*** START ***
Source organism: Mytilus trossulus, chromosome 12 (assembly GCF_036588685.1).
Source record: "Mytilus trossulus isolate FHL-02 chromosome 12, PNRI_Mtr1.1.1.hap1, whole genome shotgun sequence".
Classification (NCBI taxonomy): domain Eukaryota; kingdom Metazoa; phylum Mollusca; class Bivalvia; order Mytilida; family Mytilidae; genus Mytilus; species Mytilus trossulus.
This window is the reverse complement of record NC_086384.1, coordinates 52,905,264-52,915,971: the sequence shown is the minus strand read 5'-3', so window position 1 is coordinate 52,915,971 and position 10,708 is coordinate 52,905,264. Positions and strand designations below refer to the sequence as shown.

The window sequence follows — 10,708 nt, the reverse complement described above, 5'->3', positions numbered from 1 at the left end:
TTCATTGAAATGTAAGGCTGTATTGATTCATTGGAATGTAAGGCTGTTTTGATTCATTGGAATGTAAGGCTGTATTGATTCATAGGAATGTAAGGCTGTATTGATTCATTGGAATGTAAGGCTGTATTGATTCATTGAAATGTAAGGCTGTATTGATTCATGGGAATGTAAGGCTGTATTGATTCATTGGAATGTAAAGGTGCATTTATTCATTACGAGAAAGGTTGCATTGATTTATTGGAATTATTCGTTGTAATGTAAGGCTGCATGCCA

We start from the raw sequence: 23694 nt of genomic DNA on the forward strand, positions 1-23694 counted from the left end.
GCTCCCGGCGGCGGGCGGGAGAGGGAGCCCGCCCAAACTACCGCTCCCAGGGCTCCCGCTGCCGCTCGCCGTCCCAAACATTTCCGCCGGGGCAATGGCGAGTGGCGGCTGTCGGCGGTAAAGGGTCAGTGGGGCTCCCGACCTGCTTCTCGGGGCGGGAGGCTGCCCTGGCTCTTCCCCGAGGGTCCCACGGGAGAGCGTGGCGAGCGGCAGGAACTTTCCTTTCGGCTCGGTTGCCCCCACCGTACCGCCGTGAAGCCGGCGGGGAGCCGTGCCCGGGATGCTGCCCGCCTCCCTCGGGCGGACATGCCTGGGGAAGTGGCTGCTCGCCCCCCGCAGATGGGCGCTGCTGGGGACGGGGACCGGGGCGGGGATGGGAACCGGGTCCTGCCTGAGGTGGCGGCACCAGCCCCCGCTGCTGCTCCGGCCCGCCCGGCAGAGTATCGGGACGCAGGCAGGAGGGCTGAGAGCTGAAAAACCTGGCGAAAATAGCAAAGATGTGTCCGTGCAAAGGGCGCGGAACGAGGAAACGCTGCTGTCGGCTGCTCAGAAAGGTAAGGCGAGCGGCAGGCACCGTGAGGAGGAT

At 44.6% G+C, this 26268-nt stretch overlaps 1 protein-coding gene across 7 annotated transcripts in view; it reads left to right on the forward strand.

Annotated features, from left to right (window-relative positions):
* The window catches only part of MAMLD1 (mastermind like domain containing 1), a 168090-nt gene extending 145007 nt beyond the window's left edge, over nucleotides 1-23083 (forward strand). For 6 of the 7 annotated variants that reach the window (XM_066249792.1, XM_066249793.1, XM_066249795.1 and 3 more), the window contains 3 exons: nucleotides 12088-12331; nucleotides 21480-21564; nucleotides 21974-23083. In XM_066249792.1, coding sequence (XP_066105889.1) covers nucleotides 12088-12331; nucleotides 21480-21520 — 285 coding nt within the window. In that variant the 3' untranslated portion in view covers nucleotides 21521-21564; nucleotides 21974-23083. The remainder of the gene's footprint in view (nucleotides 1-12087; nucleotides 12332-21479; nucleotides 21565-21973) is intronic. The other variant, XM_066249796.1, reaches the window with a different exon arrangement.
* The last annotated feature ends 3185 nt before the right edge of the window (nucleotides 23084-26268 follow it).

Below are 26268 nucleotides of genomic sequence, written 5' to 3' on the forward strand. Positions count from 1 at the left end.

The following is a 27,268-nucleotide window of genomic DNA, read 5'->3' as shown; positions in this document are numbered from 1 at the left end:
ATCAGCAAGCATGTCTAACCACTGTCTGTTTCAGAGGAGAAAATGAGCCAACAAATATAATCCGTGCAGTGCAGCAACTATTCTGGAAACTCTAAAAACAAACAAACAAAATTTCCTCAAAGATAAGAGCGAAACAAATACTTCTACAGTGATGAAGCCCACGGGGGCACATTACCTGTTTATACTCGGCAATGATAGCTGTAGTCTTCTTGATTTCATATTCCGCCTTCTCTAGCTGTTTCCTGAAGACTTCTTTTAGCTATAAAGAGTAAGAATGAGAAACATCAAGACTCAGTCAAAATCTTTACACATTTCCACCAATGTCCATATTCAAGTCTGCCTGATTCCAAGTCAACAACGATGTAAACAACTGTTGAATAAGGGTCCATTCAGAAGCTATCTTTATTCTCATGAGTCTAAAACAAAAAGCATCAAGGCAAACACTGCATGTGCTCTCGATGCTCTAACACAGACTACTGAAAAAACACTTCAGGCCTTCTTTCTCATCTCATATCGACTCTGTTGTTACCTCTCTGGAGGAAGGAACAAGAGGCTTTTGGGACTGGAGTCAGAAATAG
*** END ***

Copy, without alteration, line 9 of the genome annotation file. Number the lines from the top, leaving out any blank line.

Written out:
At 44.6% G+C, this 26268-nt stretch overlaps 1 protein-coding gene across 7 annotated transcripts in view; it reads left to right on the forward strand.